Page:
Switch study shows F/TAF non-inferior to continuing abacavir/3TC

Simon Collins, HIV i-Base

Results from the first randomised study comparing FTC/tenofovir alafenamide (F/TAF) to continuing on abacavir/3TC showed little significant differences between the newer vs older dual NRTI combinations, but also no risk from switching.

This was a randomised, double-blind, placebo controlled switching study in 556 participants on ABC/3TC-based ART, sponsored by Gilead. Week-48 primary endpoint results were presented by Alan Winston from Imperial College, London. Entry criteria included viral suppression <50 copies/mL on ABC/3TC-based ART for > 6 months and CrCl > 50 mL/min.

Baseline criteria included median age 52 years (range: 20 to 79). 18% women, 73% white, with high CD4 counts (median >650 cells/mm3). Although renal function was good, with median eCrCl 100 mL/min (IQR: 83 to 123), approximately half the cohort had hyperlipidaemia, 40% had hypertension, 12% had diabetes and 6% were defined as having cardiovascular disease. Participants had been taking abacavir/3TC for a median of 8 years (IQR: 3 to 11). The third component of ART was an NNRTI for 50%, with 30% using PI and 20% integrase-based ART.

By week-48, there were fewer overall discontinuations in the abacavir/3TC arm (n=18 vs 31; 7% vs 11%), mainly die to higher loss to follow-up or investigation decision (both n= 0 vs 3).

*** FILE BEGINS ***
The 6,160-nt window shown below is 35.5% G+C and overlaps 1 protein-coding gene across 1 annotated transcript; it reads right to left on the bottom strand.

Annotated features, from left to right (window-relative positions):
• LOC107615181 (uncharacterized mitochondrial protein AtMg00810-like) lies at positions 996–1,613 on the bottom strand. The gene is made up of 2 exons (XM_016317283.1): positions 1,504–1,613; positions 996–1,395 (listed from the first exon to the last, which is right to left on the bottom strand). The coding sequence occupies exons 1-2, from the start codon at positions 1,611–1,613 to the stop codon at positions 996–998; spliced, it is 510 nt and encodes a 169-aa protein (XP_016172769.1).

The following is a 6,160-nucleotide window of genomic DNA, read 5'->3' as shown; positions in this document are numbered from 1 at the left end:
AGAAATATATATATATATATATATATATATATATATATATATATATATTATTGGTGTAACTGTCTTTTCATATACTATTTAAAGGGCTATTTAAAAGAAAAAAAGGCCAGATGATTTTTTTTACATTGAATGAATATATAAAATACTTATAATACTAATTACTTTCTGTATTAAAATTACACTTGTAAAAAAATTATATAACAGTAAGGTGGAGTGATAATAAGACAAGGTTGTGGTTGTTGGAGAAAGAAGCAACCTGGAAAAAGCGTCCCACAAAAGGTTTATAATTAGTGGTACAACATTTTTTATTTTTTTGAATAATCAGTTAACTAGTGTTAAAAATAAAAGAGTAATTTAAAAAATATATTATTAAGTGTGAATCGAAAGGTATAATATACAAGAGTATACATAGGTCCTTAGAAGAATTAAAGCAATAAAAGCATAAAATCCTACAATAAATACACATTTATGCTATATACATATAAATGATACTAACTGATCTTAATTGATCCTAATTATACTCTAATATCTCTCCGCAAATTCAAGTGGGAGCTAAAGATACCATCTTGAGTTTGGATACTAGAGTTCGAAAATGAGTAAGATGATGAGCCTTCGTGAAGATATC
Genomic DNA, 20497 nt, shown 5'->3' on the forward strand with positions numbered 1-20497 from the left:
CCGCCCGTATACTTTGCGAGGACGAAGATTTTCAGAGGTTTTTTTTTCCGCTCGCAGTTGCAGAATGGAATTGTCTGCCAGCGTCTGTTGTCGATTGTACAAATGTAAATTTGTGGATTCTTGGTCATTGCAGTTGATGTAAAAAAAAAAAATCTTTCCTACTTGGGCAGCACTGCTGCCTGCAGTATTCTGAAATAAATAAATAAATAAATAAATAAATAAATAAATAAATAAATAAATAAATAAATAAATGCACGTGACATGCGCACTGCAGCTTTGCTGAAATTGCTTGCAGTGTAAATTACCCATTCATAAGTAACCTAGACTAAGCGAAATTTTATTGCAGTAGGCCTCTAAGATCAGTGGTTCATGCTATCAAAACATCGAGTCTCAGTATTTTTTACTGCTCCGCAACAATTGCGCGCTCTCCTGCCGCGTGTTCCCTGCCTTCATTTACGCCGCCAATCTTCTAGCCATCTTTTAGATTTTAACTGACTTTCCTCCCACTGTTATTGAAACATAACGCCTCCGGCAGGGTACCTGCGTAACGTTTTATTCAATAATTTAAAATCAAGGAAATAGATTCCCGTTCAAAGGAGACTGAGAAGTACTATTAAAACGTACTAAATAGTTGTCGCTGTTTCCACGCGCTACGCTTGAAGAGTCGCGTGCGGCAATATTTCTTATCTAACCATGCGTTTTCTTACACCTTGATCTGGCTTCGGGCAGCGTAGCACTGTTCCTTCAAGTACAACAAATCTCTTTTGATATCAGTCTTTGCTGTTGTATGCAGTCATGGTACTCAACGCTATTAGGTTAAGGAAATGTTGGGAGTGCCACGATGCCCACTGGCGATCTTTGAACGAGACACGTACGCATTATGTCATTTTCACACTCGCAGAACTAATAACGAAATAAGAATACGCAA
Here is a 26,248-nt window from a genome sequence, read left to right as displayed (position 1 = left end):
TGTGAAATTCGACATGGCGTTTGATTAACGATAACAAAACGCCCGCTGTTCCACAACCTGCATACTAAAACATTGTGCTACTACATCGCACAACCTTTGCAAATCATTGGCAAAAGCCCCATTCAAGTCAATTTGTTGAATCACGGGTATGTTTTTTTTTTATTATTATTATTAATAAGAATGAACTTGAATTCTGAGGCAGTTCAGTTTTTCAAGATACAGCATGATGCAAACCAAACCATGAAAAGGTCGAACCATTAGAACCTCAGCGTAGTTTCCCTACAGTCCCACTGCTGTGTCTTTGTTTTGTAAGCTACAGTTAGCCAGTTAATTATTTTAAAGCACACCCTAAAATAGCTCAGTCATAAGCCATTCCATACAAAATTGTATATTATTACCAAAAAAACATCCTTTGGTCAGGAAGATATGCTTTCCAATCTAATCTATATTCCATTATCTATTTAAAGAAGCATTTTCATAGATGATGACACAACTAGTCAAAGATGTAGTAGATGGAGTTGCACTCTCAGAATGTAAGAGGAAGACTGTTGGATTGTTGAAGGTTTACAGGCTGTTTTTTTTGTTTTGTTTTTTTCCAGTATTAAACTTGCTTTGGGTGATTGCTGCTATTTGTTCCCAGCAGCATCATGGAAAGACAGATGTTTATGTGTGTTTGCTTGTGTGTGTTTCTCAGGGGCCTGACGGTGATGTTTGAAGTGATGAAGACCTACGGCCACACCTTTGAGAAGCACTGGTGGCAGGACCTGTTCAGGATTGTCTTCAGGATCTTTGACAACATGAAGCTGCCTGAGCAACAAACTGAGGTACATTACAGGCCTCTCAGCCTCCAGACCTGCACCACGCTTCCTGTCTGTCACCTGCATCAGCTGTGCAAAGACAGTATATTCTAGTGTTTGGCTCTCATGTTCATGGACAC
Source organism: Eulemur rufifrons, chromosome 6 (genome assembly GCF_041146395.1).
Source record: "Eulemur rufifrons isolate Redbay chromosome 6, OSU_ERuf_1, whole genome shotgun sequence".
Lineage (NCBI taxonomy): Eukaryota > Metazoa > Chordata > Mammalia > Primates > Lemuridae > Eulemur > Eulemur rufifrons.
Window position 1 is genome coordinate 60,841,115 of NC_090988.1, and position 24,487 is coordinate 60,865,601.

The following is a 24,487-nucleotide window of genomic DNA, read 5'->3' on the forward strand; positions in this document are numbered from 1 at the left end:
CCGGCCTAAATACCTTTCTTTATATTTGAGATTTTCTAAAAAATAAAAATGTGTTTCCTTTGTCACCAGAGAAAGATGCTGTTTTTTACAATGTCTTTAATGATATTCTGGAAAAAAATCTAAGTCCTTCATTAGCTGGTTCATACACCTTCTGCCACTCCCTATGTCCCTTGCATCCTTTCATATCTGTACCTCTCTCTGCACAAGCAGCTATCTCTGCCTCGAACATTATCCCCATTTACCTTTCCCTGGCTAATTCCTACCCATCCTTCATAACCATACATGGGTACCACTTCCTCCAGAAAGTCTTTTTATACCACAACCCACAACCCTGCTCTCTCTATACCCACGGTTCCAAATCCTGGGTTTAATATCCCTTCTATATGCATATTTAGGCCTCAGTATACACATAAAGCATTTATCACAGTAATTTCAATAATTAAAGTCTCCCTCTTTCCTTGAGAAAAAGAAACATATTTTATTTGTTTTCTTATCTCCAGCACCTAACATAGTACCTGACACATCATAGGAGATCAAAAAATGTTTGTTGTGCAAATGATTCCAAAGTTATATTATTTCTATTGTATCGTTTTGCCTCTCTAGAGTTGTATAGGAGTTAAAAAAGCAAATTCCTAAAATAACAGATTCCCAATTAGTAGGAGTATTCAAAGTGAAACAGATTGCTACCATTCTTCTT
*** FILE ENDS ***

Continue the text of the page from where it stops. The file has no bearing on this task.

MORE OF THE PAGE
Viral efficacy <50 copiers/mL at week-48 was also higher for the abacavir/3TC group at 93% vs 90% (difference -3.0%; 95%CI: -8.2 to +2.0) but this met the criteria for non-inferiority (based on lower margin of –10% cut off).

Side effects were generally low incidence and grade and closely similar in both groups. Laboratory abnormalities were also similar, including lipid changes.

However, although changes in estimated creatinine clearance favoured F/TAF (­1.1 vs +1.3 mL/min; p=0.05), there were no significant differences in renal tubular biomarkers or bone mineral density. Small differences in some lipid parameters didn’t results in a significant difference in TC:HDL ratio or in new use of lipid lowering drugs.

The single death was sudden cardiac event in the F/TAF arm that was not judged linked to ART.


This randomised dataset is interesting, even with no expected benefits in renal and bone markers. Further follow-up will continue to week-96.

The difference in cost (approximately 4000 vs 500 Euros a year) was raised in the Q&A session afterwards as likely to limit widespread switching in clinical practice, unless there is concern for cardiovascular risk.


Winston A et al. Phase 3 randomized controlled trial of switching to emtricitabine/tenofovir alafenamide (F/TAF) from abacavir/lamivudine (ABC/3TC) in virologically suppressed adults: week 48 results. EACS 2017, Milan. Oral abstract PS8/4.

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